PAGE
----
his paddle flipped out of his hand; our eyes
grew wide in disbelief as we watched it float
out of reach. After struggling alone with short
draw strokes, I was able to guide us close
enough to retrieve it, a small feat considering
I was coping with tendonitis in my elbow.
The raspy sound of a raven circling overhead
led us back across the portages to our campsite
on Vern Lake. We dubbed the small pool between
Vern, East Pipe and Homer ''Pinwheel Pond.'' I
figure any body of water with three portages
certainly deserves a label of some kind.
After lunch we packed up the tent and took
off for Juno Lake. Although the scenery was not
photogenic, it did portray the forces of nature.
Fire damage might not be pretty, but it was
still part of the area's history. Creamy white
rocks contrasted against the black soil under
the uprooted trees along the shoreline. Small
white pines no more than two feet tall struggled
to thrive on the bare hillside. It would be
years before this forest would regenerate.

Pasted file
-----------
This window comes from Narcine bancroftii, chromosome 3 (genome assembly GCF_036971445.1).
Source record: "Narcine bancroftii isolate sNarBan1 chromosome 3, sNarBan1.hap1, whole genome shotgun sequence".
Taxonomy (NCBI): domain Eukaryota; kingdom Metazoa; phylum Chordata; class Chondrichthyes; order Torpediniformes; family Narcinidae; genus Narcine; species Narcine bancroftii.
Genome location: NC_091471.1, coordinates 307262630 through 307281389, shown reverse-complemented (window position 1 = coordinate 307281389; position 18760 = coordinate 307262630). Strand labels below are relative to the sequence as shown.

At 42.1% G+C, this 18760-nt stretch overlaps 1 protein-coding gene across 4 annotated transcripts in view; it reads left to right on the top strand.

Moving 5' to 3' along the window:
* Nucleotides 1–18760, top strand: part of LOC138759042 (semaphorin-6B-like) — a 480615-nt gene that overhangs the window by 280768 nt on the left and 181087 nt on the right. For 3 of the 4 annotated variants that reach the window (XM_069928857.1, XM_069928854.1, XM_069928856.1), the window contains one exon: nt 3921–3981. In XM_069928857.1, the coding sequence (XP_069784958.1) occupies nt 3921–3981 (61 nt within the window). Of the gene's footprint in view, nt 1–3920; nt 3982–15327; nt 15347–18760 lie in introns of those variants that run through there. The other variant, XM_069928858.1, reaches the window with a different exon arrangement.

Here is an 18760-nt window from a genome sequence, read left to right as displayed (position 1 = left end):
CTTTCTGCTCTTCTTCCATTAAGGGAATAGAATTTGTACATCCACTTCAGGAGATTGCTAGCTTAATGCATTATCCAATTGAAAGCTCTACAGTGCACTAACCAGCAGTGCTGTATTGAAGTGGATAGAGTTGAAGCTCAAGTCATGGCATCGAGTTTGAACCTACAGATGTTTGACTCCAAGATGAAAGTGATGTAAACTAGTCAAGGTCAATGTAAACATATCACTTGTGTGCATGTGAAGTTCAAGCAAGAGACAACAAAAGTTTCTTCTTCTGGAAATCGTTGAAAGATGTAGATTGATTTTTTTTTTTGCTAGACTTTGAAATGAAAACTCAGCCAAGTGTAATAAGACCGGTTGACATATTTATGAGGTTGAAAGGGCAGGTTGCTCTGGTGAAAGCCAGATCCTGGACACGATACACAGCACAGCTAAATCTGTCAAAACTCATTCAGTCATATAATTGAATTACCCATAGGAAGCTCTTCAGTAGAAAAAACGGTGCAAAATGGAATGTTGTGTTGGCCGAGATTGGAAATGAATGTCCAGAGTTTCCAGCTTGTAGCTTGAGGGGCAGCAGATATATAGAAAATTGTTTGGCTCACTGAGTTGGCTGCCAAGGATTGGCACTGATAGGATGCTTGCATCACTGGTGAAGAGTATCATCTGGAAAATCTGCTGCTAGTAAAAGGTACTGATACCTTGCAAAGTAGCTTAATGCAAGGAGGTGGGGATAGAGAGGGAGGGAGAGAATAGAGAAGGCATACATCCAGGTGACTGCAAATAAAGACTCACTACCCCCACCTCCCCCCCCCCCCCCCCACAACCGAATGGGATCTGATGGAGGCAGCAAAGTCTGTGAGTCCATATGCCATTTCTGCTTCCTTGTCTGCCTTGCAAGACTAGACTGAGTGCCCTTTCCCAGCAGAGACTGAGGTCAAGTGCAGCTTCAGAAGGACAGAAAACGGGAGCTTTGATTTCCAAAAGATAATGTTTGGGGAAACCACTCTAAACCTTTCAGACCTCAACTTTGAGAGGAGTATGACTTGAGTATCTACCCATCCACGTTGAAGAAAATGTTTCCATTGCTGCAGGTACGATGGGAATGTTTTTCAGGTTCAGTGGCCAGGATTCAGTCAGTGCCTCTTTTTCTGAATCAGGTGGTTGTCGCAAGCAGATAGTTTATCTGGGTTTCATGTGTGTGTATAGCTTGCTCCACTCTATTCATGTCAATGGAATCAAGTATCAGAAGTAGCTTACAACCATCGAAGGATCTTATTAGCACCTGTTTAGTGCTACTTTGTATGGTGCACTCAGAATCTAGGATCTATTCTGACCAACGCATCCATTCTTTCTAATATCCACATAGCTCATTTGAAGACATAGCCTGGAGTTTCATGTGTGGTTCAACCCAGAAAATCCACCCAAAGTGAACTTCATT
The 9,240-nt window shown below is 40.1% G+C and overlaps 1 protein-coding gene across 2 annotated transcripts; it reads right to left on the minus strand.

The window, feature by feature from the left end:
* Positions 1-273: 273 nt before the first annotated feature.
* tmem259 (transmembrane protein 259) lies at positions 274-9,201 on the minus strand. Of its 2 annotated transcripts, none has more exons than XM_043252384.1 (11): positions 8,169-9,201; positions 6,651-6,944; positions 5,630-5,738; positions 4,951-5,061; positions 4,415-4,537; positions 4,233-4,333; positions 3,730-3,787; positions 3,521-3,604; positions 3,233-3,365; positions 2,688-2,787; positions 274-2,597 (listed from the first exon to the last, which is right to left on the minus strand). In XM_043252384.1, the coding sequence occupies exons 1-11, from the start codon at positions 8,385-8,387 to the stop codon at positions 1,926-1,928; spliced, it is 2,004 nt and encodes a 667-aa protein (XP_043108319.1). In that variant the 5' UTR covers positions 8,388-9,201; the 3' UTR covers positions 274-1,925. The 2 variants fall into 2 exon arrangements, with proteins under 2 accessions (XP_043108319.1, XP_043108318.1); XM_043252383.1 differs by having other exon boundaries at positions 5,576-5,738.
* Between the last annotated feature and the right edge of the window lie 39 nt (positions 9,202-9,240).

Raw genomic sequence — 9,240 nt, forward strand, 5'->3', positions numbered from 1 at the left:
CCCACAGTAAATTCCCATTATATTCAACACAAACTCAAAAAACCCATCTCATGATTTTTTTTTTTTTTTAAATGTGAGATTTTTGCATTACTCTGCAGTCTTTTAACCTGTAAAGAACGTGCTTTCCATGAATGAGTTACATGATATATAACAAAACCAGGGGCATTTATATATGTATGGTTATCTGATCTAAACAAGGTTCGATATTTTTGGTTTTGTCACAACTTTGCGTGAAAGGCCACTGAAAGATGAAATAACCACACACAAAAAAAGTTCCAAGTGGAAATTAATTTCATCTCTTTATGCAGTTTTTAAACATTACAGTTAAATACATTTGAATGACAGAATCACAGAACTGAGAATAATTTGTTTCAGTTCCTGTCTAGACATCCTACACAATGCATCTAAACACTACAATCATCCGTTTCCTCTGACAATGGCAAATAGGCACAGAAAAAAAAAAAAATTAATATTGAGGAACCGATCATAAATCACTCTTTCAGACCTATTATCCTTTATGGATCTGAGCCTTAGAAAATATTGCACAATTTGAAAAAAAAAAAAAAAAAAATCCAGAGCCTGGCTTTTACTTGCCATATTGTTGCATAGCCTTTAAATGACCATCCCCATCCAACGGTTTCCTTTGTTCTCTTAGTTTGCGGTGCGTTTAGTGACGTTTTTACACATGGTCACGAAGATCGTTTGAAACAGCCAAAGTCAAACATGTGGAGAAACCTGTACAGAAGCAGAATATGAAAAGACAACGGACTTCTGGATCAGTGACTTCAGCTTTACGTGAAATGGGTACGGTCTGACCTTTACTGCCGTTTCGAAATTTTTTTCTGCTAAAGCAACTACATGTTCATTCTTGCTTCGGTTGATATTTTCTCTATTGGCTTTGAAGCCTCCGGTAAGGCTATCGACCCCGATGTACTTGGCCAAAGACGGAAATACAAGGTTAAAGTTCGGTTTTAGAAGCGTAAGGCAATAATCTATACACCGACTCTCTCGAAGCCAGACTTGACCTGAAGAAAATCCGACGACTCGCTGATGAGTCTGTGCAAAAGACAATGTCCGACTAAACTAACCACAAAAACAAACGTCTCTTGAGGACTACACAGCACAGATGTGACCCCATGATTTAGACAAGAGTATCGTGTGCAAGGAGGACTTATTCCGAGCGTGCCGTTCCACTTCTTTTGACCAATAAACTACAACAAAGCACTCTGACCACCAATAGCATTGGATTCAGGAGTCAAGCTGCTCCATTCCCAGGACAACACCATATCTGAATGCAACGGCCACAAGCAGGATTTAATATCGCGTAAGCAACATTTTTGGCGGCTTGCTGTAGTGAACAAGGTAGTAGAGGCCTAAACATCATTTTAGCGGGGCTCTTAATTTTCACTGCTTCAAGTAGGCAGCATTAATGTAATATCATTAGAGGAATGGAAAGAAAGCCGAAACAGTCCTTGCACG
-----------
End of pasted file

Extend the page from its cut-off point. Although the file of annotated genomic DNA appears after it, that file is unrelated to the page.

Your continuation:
Juno had pockets of green where the fire had
skipped over some of the land. Yet where the
fire damage stopped, the blowdown area began,
and the bare hillside on the east shore changed
from charred telephone pole trunks to arched
birch trees. Some half-dozen jets drew a
latticework of lines across the deep azure sky,
their vapor trails fading into feathery clouds.
We found a campsite half way down the lake.
The tent site was on the upper level where a
small clearing was nestled in the protection of
balsam fir, spruce and birch; Labrador tea grew
along the banks in the adjoining swampy bay.
I had to fix our campstove dinner in a
sheltered area behind the tent for protection
from the rising wind. Temperatures were in the
high 60's a far cry from the night before. We
marveled at the silence. There had not even been
a squirrel, chipmunk, or mouse to antagonize us